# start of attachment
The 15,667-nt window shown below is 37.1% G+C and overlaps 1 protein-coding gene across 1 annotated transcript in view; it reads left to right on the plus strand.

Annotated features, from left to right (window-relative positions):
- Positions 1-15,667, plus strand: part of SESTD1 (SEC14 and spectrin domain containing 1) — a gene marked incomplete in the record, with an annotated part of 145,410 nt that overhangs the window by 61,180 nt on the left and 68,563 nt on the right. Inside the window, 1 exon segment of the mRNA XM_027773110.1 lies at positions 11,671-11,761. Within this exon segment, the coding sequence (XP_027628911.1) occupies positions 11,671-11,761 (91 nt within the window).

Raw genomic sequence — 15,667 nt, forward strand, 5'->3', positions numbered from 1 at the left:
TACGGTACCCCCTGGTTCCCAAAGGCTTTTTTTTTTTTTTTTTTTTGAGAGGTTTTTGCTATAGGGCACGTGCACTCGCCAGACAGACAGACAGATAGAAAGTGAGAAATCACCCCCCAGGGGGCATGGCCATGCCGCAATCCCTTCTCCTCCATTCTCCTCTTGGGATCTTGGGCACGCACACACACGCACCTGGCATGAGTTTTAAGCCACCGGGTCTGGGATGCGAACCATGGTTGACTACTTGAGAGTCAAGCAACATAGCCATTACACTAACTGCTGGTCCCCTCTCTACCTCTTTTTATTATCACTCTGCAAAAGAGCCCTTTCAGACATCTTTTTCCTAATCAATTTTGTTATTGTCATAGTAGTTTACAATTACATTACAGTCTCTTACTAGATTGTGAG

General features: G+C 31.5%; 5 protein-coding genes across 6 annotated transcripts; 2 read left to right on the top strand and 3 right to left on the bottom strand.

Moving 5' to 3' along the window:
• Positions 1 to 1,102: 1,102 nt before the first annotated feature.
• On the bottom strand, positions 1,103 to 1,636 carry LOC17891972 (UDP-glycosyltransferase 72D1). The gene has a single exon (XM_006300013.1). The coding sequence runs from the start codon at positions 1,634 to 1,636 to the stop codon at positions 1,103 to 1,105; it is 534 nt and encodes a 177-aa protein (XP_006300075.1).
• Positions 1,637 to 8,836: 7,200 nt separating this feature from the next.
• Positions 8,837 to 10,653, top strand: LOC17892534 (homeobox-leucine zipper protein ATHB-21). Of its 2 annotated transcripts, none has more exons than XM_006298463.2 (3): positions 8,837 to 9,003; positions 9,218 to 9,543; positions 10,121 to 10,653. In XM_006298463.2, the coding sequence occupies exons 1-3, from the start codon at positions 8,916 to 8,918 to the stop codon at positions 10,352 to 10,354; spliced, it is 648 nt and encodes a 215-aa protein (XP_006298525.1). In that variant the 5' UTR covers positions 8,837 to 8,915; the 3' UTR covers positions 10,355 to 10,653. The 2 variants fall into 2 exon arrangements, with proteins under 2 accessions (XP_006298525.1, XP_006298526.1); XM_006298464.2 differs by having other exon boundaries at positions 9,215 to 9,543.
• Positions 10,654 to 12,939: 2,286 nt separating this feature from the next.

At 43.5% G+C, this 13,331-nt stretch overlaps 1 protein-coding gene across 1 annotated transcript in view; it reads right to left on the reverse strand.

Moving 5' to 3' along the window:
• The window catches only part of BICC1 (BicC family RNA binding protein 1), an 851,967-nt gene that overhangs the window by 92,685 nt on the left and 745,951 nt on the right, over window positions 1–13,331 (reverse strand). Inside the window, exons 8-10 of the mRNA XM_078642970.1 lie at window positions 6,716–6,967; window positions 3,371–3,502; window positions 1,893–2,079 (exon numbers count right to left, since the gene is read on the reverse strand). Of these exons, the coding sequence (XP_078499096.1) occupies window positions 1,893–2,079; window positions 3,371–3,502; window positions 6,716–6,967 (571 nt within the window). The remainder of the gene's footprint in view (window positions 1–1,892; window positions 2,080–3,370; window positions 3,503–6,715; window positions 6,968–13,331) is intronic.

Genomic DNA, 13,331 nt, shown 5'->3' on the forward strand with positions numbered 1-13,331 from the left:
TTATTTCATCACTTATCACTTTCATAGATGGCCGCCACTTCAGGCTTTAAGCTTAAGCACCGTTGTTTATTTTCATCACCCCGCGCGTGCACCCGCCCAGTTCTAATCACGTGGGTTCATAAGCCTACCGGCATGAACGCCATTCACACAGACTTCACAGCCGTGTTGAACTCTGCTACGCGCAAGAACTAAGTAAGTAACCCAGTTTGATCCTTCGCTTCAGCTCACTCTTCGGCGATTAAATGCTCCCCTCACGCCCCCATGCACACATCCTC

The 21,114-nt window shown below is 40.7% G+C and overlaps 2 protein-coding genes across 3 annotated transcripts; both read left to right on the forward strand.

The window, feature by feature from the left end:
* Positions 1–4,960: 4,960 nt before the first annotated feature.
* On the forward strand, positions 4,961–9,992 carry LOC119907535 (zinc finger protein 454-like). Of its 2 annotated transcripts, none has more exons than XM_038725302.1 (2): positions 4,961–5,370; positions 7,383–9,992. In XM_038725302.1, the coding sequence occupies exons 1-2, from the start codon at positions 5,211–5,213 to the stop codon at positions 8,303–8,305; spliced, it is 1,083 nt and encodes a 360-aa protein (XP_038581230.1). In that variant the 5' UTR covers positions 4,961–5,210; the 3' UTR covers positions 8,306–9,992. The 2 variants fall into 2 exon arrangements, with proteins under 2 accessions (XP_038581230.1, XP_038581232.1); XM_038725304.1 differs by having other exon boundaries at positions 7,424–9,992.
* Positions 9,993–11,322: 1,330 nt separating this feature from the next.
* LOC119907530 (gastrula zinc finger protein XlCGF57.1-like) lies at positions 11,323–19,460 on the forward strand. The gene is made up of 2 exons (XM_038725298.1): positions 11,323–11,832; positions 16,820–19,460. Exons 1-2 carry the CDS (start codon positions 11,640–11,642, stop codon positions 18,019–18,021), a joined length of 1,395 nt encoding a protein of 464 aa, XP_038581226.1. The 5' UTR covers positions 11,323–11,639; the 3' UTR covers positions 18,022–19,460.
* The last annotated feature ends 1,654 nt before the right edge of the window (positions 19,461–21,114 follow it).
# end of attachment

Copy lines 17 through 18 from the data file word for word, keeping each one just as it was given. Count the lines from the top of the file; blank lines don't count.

TTATTTCATCACTTATCACTTTCATAGATGGCCGCCACTTCAGGCTTTAAGCTTAAGCACCGTTGTTTATTTTCATCACCCCGCGCGTGCACCCGCCCAGTTCTAATCACGTGGGTTCATAAGCCTACCGGCATGAACGCCATTCACACAGACTTCACAGCCGTGTTGAACTCTGCTACGCGCAAGAACTAAGTAAGTAACCCAGTTTGATCCTTCGCTTCAGCTCACTCTTCGGCGATTAAATGCTCCCCTCACGCCCCCATGCACACATCCTC

The 21,114-nt window shown below is 40.7% G+C and overlaps 2 protein-coding genes across 3 annotated transcripts; both read left to right on the forward strand.